Having spent a fair amount of time in China over the past 18 years, and having witnessed its spectacular rise, I’ve always been puzzled that this remarkable nation still cares so little about the quality of the things it makes. Today, more than 30 years after the Opening in 1978, China has yet to address this shortcoming: Everything from dime store trinkets to high-rise buildings continue to show an astonishing indifference to detail.
As a Westerner steeped in the Protestant work ethic, I’ve written thousands of words and done much hand-wringing about Chinese quality over the years, wondering when China would follow in Japan’s footsteps — when it would finally pull off a miraculous reversal in its attitude toward quality, as Japan did in the decades after World War II. It hasn’t happened, and from what I can see, it probably won’t.
All of which has gotten me to wondering if it’s my own Western concept of quality that’s become obsolete. Perhaps making things last has become pointless in a world that changes so quickly.
It wouldn’t be the first time there’s been a fundamental shift in the prevailing idea of what constitutes quality: America’s own early history furnishes a parallel. For obvious reasons, the relatively crude buildings and manufactured goods of the young United States couldn’t compare to those of the Old World — one reason wealthy Americans in the early 18th century still insisted on importing their building materials, hardware and dishes from Great Britain.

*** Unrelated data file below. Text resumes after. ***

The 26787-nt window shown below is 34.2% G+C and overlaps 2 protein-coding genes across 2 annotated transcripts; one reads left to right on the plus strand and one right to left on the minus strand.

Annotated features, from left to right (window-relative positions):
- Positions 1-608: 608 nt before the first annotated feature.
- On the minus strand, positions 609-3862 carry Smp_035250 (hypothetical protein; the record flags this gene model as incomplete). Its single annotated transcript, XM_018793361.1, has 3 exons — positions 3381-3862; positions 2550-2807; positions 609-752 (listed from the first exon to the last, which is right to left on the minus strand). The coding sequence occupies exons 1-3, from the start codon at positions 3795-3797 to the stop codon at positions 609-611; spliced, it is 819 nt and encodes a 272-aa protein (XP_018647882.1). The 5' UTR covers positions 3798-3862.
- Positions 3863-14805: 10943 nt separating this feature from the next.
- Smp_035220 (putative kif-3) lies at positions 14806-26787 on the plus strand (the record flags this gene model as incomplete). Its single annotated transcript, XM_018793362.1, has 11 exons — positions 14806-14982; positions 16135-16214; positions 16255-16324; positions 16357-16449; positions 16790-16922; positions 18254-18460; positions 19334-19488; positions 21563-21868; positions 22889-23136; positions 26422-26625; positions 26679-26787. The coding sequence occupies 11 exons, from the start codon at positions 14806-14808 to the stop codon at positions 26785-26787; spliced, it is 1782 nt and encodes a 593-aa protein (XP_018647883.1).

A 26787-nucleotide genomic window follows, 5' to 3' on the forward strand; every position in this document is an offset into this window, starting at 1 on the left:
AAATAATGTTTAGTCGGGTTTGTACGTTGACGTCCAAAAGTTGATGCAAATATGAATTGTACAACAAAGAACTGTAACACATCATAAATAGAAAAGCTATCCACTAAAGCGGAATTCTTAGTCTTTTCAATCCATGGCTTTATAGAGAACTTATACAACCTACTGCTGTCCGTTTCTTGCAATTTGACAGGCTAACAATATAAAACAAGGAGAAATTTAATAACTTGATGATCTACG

Naturally enough, the British remained more than a little condescending toward their renegade former colony, whose building and manufacturing efforts fell far below English standards. This was, after all, an England whose houses were built with cut stone and massive oak timbers, whose cabinets used fine hardwoods in places you couldn’t even see, and whose steam engines were routinely polished, painted and pinstriped in gold.
Yet by the time the Yanks showed off their latest products at the Philadelphia Centennial Exhibition in 1876, it began to dawn on the Brits that America’s mass-produced products, as coarse as they appeared, were overtaking their own. This passing of the torch was symbolized by the towering Corliss steam engine that formed the fair’s iconic centerpiece, but it was apparent in all kinds of exhibits, from to stoves to clocks to furniture.
From the British viewpoint, nothing had changed. They had scrupulously upheld their accustomed standards of quality, steadfastly insisting on the very finest workmanship even when — like those gilded steam engines — it had no conceivable purpose. The eventual result of this shift in perception was an end to Britain’s industrial pre-eminence, and the beginning of our own.
It’s likewise possible that the world is once again changing, this time in a way that’s unfamiliar to our Western frame of reference. Perhaps China builds quickly, cheaply and with indifferent quality because the pace of change no longer demands permanence.
Then again, perhaps the point is moot. China comprises nearly one-fifth of the world’s population and serves, by our own admission, as "America’s workshop." Its attitude to quality — like it or not — will inevitably affect our own.